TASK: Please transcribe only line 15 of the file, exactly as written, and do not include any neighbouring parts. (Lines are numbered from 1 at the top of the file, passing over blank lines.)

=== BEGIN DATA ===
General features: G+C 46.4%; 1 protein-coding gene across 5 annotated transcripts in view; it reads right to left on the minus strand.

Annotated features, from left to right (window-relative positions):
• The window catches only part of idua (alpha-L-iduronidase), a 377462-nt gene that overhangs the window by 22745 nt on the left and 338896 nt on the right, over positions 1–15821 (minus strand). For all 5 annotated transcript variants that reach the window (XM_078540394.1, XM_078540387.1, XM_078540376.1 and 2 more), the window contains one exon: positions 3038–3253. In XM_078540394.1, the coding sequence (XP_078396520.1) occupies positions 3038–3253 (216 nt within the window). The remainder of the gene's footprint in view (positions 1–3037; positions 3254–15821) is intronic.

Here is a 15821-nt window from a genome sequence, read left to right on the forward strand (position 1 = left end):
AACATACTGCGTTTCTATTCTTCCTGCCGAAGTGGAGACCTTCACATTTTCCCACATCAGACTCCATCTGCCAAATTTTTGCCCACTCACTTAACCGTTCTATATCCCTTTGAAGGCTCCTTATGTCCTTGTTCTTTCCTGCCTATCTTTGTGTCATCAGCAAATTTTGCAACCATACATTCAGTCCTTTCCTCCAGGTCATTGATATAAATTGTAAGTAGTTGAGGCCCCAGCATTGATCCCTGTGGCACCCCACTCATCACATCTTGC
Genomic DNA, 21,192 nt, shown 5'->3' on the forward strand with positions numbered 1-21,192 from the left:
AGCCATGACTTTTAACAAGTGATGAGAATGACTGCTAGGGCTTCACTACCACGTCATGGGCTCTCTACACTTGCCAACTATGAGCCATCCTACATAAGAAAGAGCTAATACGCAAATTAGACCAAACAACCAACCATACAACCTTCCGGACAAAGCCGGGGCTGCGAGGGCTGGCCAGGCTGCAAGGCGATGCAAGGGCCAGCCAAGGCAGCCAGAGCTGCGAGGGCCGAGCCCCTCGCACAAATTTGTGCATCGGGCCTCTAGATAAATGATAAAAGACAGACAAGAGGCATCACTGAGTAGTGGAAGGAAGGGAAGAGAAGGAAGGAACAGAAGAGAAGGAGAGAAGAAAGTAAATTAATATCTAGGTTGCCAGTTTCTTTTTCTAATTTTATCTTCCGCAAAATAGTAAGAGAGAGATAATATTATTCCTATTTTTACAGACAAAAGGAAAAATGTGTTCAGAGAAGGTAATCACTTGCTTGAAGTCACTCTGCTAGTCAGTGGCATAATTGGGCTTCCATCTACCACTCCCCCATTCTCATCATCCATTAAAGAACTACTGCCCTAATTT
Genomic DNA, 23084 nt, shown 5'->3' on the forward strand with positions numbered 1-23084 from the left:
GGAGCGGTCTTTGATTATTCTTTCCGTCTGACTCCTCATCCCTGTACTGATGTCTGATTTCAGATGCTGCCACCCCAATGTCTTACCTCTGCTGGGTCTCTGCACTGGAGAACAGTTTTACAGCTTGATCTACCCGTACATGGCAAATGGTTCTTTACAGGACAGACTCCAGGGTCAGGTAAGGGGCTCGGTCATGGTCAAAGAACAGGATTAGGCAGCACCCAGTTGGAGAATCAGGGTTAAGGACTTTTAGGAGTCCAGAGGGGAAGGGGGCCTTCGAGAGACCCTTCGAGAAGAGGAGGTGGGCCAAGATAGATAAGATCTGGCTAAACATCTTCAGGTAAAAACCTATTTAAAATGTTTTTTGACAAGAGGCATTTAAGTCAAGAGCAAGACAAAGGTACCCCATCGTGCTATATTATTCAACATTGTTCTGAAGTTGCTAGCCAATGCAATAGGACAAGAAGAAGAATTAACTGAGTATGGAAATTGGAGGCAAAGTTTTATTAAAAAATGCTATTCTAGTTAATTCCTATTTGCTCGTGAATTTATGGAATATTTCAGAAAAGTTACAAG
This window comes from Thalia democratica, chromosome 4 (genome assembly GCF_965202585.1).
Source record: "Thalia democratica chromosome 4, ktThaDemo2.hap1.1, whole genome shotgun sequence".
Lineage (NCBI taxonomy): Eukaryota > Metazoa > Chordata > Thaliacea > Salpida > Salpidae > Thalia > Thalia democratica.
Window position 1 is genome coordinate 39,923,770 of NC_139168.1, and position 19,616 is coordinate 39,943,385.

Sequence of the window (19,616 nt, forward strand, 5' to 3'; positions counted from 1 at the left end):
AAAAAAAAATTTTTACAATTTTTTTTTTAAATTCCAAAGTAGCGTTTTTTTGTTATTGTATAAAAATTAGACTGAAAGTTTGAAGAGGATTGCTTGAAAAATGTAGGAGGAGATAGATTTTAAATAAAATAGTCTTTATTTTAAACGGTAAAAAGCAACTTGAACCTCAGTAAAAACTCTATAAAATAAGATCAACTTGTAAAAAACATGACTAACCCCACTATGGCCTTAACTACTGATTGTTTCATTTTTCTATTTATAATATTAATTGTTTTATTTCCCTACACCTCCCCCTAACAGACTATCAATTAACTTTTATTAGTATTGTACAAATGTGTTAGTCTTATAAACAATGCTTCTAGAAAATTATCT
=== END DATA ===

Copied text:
AAAAAAAAATTTTTACAATTTTTTTTTTAAATTCCAAAGTAGCGTTTTTTTGTTATTGTATAAAAATTAGACTGAAAGTTTGAAGAGGATTGCTTGAAAAATGTAGGAGGAGATAGATTTTAAATAAAATAGTCTTTATTTTAAACGGTAAAAAGCAACTTGAACCTCAGTAAAAACTCTATAAAATAAGATCAACTTGTAAAAAACATGACTAACCCCACTATGGCCTTAACTACTGATTGTTTCATTTTTCTATTTATAATATTAATTGTTTTATTTCCCTACACCTCCCCCTAACAGACTATCAATTAACTTTTATTAGTATTGTACAAATGTGTTAGTCTTATAAACAATGCTTCTAGAAAATTATCT